Joseph Charyk, Memorandum for the Secretary of Defense
Management of the National Reconnaissance Program
24 July 1961
The organizational changes resulting from the decisions of August 25, 1960 and their implementation left some unsatisfied. In particular, James Killian and Edwin Land, influential members of the President's intelligence advisory board pushed for permanent and institutionalized collaboration between the CIA and Air Force. After the Kennedy administration took office the push to establish a permanent reconnaissance organization took on additional life. There was a strong feeling in the new administration, particularly by Secretary of Defense Robert McNamara and his deputy, Roswell Gilpatric, that a better, more formalized relationship was required.7
On July 24, 1961, Air Force Undersecretary Joseph Charyk sent a memorandum to McNamara attaching two possible memoranda of agreement for creation of a National Reconnaissance Program, along with some additional material.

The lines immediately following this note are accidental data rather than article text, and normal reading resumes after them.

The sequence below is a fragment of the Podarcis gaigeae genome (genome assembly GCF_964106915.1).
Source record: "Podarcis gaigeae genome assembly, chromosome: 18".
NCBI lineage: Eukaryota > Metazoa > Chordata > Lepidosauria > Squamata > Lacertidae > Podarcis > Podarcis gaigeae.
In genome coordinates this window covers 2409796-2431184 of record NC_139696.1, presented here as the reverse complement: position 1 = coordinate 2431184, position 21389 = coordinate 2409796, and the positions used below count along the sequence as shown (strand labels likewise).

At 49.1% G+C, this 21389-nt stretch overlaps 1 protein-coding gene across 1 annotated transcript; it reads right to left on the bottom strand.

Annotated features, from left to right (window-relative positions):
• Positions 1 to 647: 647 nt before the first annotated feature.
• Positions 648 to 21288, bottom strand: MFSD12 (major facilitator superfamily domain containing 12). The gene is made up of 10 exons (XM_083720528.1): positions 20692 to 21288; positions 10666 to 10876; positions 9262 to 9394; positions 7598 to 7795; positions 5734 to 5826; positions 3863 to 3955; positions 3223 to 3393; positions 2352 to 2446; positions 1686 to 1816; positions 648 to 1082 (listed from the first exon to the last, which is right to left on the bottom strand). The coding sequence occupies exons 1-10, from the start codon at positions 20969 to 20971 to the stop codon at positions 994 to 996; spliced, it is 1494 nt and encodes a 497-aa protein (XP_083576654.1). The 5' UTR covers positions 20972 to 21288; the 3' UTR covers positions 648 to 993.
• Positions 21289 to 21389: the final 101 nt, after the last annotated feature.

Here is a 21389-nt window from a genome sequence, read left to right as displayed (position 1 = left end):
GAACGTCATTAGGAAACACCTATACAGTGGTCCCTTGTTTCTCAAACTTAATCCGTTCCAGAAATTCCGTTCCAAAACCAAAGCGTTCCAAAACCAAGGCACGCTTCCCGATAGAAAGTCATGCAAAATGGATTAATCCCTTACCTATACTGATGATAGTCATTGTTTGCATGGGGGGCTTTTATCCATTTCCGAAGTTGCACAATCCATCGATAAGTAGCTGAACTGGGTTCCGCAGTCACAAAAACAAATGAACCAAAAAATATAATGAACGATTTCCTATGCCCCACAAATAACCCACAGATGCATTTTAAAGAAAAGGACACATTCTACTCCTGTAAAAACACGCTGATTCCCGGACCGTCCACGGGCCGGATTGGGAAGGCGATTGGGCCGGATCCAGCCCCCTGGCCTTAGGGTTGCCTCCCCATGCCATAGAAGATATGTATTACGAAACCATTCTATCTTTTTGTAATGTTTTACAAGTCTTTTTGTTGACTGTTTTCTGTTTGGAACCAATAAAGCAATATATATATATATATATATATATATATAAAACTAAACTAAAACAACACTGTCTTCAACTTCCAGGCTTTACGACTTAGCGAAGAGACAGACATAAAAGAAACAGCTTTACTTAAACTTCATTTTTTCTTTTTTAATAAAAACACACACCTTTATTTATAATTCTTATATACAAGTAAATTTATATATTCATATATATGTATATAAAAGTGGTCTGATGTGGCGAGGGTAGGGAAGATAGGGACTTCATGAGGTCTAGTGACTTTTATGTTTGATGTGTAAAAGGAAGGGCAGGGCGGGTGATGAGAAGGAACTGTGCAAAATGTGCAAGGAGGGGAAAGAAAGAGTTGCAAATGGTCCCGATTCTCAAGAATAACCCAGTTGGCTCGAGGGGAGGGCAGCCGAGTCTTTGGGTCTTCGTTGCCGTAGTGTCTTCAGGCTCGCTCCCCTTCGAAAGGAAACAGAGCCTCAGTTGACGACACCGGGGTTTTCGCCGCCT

Memorandum of Understanding
Management of the National Reconnaissance Program (Draft)
20 July 1961
This memo specified establishment of a National Reconnaissance Program (NRP) consisting of "all satellite and overflight reconnaissance projects whether overt or covert," and including "all photographic projects for intelligence, geodesy and mapping purposes, and electronic signal collection projects for electronic signal intelligence and communications intelligence."